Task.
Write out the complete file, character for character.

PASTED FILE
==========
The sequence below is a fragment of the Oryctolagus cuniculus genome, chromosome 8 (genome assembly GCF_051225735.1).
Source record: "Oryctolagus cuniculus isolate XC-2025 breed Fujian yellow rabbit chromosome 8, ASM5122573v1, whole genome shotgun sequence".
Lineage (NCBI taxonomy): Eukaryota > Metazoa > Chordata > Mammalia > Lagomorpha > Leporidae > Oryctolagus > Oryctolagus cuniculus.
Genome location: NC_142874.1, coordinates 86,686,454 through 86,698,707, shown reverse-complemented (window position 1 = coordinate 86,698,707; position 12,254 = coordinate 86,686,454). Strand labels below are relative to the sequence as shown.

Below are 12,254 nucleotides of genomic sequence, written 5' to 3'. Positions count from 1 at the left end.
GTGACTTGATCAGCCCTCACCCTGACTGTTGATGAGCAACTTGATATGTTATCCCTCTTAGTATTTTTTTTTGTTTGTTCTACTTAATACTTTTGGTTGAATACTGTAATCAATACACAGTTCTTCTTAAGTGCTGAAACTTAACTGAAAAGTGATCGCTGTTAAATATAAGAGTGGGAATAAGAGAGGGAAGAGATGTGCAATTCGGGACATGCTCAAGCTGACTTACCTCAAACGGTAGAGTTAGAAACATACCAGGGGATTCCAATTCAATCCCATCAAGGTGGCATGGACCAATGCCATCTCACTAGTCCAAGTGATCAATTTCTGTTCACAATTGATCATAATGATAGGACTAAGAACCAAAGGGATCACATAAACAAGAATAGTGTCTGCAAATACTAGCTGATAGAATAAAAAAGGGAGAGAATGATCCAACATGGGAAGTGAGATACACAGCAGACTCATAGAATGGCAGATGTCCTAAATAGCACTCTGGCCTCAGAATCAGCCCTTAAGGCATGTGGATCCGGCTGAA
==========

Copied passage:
The sequence below is a fragment of the Oryctolagus cuniculus genome, chromosome 8 (genome assembly GCF_051225735.1).
Source record: "Oryctolagus cuniculus isolate XC-2025 breed Fujian yellow rabbit chromosome 8, ASM5122573v1, whole genome shotgun sequence".
Lineage (NCBI taxonomy): Eukaryota > Metazoa > Chordata > Mammalia > Lagomorpha > Leporidae > Oryctolagus > Oryctolagus cuniculus.
Genome location: NC_142874.1, coordinates 86,686,454 through 86,698,707, shown reverse-complemented (window position 1 = coordinate 86,698,707; position 12,254 = coordinate 86,686,454). Strand labels below are relative to the sequence as shown.

Below are 12,254 nucleotides of genomic sequence, written 5' to 3'. Positions count from 1 at the left end.
GTGACTTGATCAGCCCTCACCCTGACTGTTGATGAGCAACTTGATATGTTATCCCTCTTAGTATTTTTTTTTGTTTGTTCTACTTAATACTTTTGGTTGAATACTGTAATCAATACACAGTTCTTCTTAAGTGCTGAAACTTAACTGAAAAGTGATCGCTGTTAAATATAAGAGTGGGAATAAGAGAGGGAAGAGATGTGCAATTCGGGACATGCTCAAGCTGACTTACCTCAAACGGTAGAGTTAGAAACATACCAGGGGATTCCAATTCAATCCCATCAAGGTGGCATGGACCAATGCCATCTCACTAGTCCAAGTGATCAATTTCTGTTCACAATTGATCATAATGATAGGACTAAGAACCAAAGGGATCACATAAACAAGAATAGTGTCTGCAAATACTAGCTGATAGAATAAAAAAGGGAGAGAATGATCCAACATGGGAAGTGAGATACACAGCAGACTCATAGAATGGCAGATGTCCTAAATAGCACTCTGGCCTCAGAATCAGCCCTTAAGGCATGTGGATCCGGCTGAA